Saturday, August 21, 2010

Sudek - The Poet Photographer of Praha (Prague)


 
Josef Sudek's [1896-1976] life and career is the record of an heroic overcoming of odds--physical, psychological, political, aesthetic--to produce a body of work combining tender humility, unique vision, and devoted craftsmanship. That he should even have succeeded in accomplishing this is as unlikely an outcome, as that it should ever have seen the light of day, given the obstacles to its realization. As an account of the experience of a single individual against the panorama of historical event, it's a courageous story, but the point of Sudek's work--its importance as art--is not merely a record of a certain time and place, but a poetical vision whose truth and interest transcends external event. The singular character of his photographic oeuvre could have happened in any place, assuming the determination required to do it. That this should have happened in Prague, instead of Paris, or London, or New York, or Rome, reflects the accidental nature of fate. Czechoslovakia has an impressive place in the history of photography, and Sudek is very close to the heart of that national tradition.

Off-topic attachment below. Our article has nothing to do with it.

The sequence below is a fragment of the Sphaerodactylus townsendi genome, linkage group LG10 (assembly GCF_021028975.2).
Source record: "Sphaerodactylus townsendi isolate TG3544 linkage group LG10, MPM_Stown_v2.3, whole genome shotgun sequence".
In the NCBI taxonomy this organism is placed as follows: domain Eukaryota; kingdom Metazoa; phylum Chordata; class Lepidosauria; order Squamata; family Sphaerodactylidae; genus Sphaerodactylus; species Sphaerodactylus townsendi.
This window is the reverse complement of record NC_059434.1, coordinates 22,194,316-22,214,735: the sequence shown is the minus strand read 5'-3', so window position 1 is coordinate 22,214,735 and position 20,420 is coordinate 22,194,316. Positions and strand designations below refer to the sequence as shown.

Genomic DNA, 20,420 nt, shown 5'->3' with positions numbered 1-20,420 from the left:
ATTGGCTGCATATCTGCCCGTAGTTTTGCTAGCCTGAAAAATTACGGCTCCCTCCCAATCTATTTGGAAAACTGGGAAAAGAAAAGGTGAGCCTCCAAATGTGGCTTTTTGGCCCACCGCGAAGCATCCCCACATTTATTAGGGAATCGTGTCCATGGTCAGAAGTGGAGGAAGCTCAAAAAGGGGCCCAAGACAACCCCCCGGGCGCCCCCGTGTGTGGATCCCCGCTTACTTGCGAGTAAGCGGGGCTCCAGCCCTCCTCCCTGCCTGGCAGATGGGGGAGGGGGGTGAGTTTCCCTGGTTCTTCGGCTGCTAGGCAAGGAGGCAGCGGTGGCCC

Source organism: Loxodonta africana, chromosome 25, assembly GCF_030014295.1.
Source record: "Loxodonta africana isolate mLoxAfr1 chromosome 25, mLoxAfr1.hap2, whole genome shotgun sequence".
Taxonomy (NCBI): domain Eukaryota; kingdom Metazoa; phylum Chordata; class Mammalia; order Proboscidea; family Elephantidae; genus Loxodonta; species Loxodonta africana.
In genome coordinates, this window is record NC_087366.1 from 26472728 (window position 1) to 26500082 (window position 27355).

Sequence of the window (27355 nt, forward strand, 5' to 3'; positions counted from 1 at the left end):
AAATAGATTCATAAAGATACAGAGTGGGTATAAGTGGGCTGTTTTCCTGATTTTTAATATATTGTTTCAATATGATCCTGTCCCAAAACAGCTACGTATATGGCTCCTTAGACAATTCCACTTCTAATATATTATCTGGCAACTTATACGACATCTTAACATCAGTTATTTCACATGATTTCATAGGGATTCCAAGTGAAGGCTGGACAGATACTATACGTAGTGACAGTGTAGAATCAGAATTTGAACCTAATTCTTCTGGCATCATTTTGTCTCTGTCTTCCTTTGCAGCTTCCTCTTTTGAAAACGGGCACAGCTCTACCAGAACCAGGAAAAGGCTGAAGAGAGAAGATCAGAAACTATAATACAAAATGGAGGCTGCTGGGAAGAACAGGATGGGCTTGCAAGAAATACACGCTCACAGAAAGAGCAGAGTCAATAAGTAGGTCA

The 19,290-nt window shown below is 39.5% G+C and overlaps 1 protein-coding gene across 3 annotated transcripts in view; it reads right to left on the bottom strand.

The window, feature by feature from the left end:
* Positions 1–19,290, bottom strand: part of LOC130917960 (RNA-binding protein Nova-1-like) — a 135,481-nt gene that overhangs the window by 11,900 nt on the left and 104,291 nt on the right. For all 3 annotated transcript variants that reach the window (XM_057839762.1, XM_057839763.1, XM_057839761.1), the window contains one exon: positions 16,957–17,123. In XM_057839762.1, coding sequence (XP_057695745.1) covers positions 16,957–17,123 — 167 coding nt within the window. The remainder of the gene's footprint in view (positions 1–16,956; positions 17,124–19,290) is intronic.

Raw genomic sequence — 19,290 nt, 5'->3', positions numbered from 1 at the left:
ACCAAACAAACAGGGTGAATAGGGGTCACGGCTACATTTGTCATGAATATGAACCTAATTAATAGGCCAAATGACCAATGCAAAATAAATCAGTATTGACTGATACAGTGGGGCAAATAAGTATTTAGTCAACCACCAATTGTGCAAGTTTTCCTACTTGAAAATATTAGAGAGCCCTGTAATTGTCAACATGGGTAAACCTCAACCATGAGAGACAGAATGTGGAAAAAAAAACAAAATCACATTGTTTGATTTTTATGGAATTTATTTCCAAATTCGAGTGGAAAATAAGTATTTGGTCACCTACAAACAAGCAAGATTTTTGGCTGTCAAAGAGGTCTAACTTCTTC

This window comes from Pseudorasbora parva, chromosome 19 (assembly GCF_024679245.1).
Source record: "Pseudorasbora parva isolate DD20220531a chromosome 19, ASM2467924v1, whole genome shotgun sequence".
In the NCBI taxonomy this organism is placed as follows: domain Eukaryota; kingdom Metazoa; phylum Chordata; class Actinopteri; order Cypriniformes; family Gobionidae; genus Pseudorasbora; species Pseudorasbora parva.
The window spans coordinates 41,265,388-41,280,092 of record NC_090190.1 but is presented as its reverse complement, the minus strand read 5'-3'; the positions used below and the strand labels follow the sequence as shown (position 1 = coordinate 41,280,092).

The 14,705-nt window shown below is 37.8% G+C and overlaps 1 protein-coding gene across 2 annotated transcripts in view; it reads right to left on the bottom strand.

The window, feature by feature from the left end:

The most obvious fact to report about him was that he lost his arm in the First World War. There were many casualties in "The War To End All Wars." Like Paul Wittgenstein, he lost his right arm to amputation, resulting from a gangrene infection in a military hospital. For the rest of his life, Sudek would bear the emotional, as well as the physical scar of this wound. Just the difficulties and expediencies necessary to carry on as an active photographer, make his production impressive and inspiring. 
   
 
 
Following the war, Sudek abandoned book-binding to become a part-time commercial photographer. Living partly on his veteran's pension, he eeked out a marginal existence, with the help of occasional assistants. During the early 1920's he pursued the prevailing "pictorialist" "soft focus" style then in vogue, though by 1924 he had co-founded the progressive Czech Photographic Society devoted to clear focus, and the "integrity" of the negative. This early commitment to clarity and honesty of image was ahead of its time, even in the West, where the f64 Group wouldn't be formed until the early Thirties.